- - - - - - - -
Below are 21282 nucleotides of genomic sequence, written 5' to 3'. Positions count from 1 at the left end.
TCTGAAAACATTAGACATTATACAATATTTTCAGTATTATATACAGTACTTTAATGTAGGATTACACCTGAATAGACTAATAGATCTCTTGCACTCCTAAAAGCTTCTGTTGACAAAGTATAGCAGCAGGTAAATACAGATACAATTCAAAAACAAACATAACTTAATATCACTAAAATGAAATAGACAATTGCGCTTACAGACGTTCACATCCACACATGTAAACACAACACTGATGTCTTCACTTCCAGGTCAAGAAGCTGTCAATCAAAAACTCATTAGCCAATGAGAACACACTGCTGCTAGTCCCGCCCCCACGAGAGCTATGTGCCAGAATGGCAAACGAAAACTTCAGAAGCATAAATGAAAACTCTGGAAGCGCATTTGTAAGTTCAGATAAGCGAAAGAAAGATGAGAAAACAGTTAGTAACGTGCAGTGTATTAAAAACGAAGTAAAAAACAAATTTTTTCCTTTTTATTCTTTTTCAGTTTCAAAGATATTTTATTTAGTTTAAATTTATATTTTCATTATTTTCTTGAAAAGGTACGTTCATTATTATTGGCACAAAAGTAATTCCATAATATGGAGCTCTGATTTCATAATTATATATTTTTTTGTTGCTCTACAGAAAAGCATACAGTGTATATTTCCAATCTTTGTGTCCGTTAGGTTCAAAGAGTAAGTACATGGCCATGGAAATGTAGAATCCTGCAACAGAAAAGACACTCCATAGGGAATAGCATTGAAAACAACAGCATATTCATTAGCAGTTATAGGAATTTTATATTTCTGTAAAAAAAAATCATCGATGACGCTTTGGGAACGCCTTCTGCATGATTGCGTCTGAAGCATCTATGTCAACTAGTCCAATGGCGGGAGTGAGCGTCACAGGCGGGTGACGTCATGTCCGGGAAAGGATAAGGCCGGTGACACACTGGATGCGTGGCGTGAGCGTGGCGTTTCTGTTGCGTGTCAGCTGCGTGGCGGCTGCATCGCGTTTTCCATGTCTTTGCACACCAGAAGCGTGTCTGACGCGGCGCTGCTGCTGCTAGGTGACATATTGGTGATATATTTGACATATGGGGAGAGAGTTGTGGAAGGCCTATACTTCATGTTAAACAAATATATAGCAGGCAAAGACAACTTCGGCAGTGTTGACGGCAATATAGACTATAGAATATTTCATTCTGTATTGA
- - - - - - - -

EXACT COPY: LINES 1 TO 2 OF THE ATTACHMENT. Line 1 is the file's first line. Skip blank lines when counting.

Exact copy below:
Below are 21282 nucleotides of genomic sequence, written 5' to 3'. Positions count from 1 at the left end.
TCTGAAAACATTAGACATTATACAATATTTTCAGTATTATATACAGTACTTTAATGTAGGATTACACCTGAATAGACTAATAGATCTCTTGCACTCCTAAAAGCTTCTGTTGACAAAGTATAGCAGCAGGTAAATACAGATACAATTCAAAAACAAACATAACTTAATATCACTAAAATGAAATAGACAATTGCGCTTACAGACGTTCACATCCACACATGTAAACACAACACTGATGTCTTCACTTCCAGGTCAAGAAGCTGTCAATCAAAAACTCATTAGCCAATGAGAACACACTGCTGCTAGTCCCGCCCCCACGAGAGCTATGTGCCAGAATGGCAAACGAAAACTTCAGAAGCATAAATGAAAACTCTGGAAGCGCATTTGTAAGTTCAGATAAGCGAAAGAAAGATGAGAAAACAGTTAGTAACGTGCAGTGTATTAAAAACGAAGTAAAAAACAAATTTTTTCCTTTTTATTCTTTTTCAGTTTCAAAGATATTTTATTTAGTTTAAATTTATATTTTCATTATTTTCTTGAAAAGGTACGTTCATTATTATTGGCACAAAAGTAATTCCATAATATGGAGCTCTGATTTCATAATTATATATTTTTTTGTTGCTCTACAGAAAAGCATACAGTGTATATTTCCAATCTTTGTGTCCGTTAGGTTCAAAGAGTAAGTACATGGCCATGGAAATGTAGAATCCTGCAACAGAAAAGACACTCCATAGGGAATAGCATTGAAAACAACAGCATATTCATTAGCAGTTATAGGAATTTTATATTTCTGTAAAAAAAAATCATCGATGACGCTTTGGGAACGCCTTCTGCATGATTGCGTCTGAAGCATCTATGTCAACTAGTCCAATGGCGGGAGTGAGCGTCACAGGCGGGTGACGTCATGTCCGGGAAAGGATAAGGCCGGTGACACACTGGATGCGTGGCGTGAGCGTGGCGTTTCTGTTGCGTGTCAGCTGCGTGGCGGCTGCATCGCGTTTTCCATGTCTTTGCACACCAGAAGCGTGTCTGACGCGGCGCTGCTGCTGCTAGGTGACATATTGGTGATATATTTGACATATGGGGAGAGAGTTGTGGAAGGCCTATACTTCATGTTAAACAAATATATAGCAGGCAAAGACAACTTCGGCAGTGTTGACGGCAATATAGACTATAGAATATTTCATTCTGTATTGA